Inspired by +Mikhail Schedrin and his cloud-only GNS3/Dynamips labs, I decided to configure one myself. Thanks to the awesome hosting provider DigitalOcean ( you can have a proper Cisco CCNA/CCNP/CCIE lab running for 0.060 USD per hour (4GB Memory, 2 CPU Cores).

Lab configuration
Copy Dynamips ( and a Cisco IOS image to your VM. Then configure the Dynamips processes to launch at startup and prepare a timestamp log file for later:

/root/net/dynamips/dynamips-0.2.8-RC3-community-x86.bin -H 7200 &
/root/net/dynamips/dynamips-0.2.8-RC3-community-x86.bin -H 7201 &
/root/net/dynamips/dynamips-0.2.8-RC3-community-x86.bin -H 7202 &

touch /tmp/do_timestamp.log
date +%s > /tmp/do_timestamp.log

Run as many instances of Dynamips as you want. Two or more allows for load balancing from GNS3 by distributing the virtual routers across multiple processes.

Then configure GNS3 to use your VM as an “External Hypervisor”:



Create a topology, run it through GNSparser and off you go.

Even Michael Caine enjoy Cisco labs.

Even Michael Caine enjoy Cisco labs.

That awkward feeling

Two hours later and you’re done for the day. You shutdown your laptop but forget to destroy the VM!! The meter keeps on running. Leave it running idle for another two weeks and you’ve used 20 USD on cloud air. There’s no market for cloud air, so that money is lost. There are lots of better things to invest in

Here’s one way to avoid those situations.

We will create a script that checks if there are any active TCP sessions towards the Dynamips processes. Here’s an example of ten processes ready and listening:

root@gns:~# netstat -na4
Active Internet connections (servers and established)
Proto Recv-Q Send-Q Local Address           Foreign Address         State      
tcp        0      0  *               LISTEN     
tcp        0      0  *               LISTEN     
tcp        0      0  *               LISTEN     
tcp        0      0  *               LISTEN     
tcp        0      0  *               LISTEN     
tcp        0      0  *               LISTEN     
tcp        0      0  *               LISTEN     
tcp        0      0  *               LISTEN     
tcp        0      0  *               LISTEN     
tcp        0      0  *               LISTEN

Should the script find TCP sessions against ports 7200-7209 in an ESTABLISHED state, it will set an initial counter with the current UNIX timestamp.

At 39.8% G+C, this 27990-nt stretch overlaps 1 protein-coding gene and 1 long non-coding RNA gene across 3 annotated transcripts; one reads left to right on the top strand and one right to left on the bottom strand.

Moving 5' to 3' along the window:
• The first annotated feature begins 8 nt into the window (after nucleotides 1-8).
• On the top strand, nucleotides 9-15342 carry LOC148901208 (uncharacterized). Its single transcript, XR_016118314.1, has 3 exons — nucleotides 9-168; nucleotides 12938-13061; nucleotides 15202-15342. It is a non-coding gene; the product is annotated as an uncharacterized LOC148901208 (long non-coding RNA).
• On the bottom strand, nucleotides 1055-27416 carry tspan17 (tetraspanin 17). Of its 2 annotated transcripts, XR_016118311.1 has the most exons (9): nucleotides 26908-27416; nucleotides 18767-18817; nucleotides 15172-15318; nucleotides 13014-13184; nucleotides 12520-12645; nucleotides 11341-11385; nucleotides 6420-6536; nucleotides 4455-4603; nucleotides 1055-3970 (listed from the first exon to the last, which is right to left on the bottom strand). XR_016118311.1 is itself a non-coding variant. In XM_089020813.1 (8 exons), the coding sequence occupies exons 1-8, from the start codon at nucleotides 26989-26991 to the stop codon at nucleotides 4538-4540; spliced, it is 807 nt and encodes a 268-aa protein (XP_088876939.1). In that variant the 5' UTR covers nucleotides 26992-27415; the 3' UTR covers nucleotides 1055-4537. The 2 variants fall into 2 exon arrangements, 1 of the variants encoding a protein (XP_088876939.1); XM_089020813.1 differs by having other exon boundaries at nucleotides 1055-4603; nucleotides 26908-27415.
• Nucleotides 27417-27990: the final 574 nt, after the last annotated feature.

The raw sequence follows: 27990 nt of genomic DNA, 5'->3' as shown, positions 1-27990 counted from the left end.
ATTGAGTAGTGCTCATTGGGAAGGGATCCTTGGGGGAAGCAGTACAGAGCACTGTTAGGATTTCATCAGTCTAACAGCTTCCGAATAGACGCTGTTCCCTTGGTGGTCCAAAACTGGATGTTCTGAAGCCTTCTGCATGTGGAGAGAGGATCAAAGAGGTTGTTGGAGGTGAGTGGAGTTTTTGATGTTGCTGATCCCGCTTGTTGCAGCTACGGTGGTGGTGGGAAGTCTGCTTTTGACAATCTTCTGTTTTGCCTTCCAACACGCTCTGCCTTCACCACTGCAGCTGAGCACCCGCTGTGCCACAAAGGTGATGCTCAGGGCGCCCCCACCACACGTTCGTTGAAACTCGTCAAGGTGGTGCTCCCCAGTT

After you’ve logged out and your TCP sessions are torn down, the script will figure out that there are no ESTABLISHED sessions left. It will then start to count down for one hour.

If you haven’t reconnected to the VM (resetting the counter) within that time frame, the VM will go kamikaze on itself and issue a destroy request using the DigitalOcean API (

Meet the self-destructing VM
First, install the PHP5 CLI interpreter package to run PHP scripts on your server. Here’s how on Ubuntu etc.:

$ apt-get install php5-cli

Copy the following script to a suitable location:


$api_key = "secret_API_key";
$api_cid = "secret_API_cid";

$file = '/tmp/do_timestamp.log';
$ts_log = file_get_contents($file);
$ts_diff = time() - $ts_log;


function destroy($vm) {
        global $api_key, $api_cid;

        $do_status = file_get_contents('' . $api_cid . '&api_key=' . $api_key);

        $ar_status = json_decode("$do_status", true);

        foreach($ar_status['droplets'] as $droplet) {
                if($droplet['name'] == $vm) {
#                       file_get_contents('' . $droplet['id'] . '/destroy/?client_id=' . $api_cid . '&api_key=' . $api_key);
                } else {

function acon() {
        $netstat = exec("netstat -na4 | grep -E ':720' | grep -E 'ESTABLISHED' | wc -l");
        if($netstat > 0) {
                return 1;
        } else {
                return 0;

if(acon() == 1) {
        $curtime = time() . "n";
        file_put_contents($file, $curtime);
} elseif(acon() == 0 && $ts_diff > 3600) {
} else {
        return 0;


Configure a cron job to run every 15 minutes:

crontab -e:
*/15 * * * * php /root/sh/do_destroy.php > /dev/null 2>&1


With all this configured and working, create a snapshot of your VM. This way you can setup a network lab whenever you feel like it. One way is by using the Android application Basin ( on your phone. Best of all, no need to worry about leaving the VM running. Automation will take care of the cleaning <3

Good luck!

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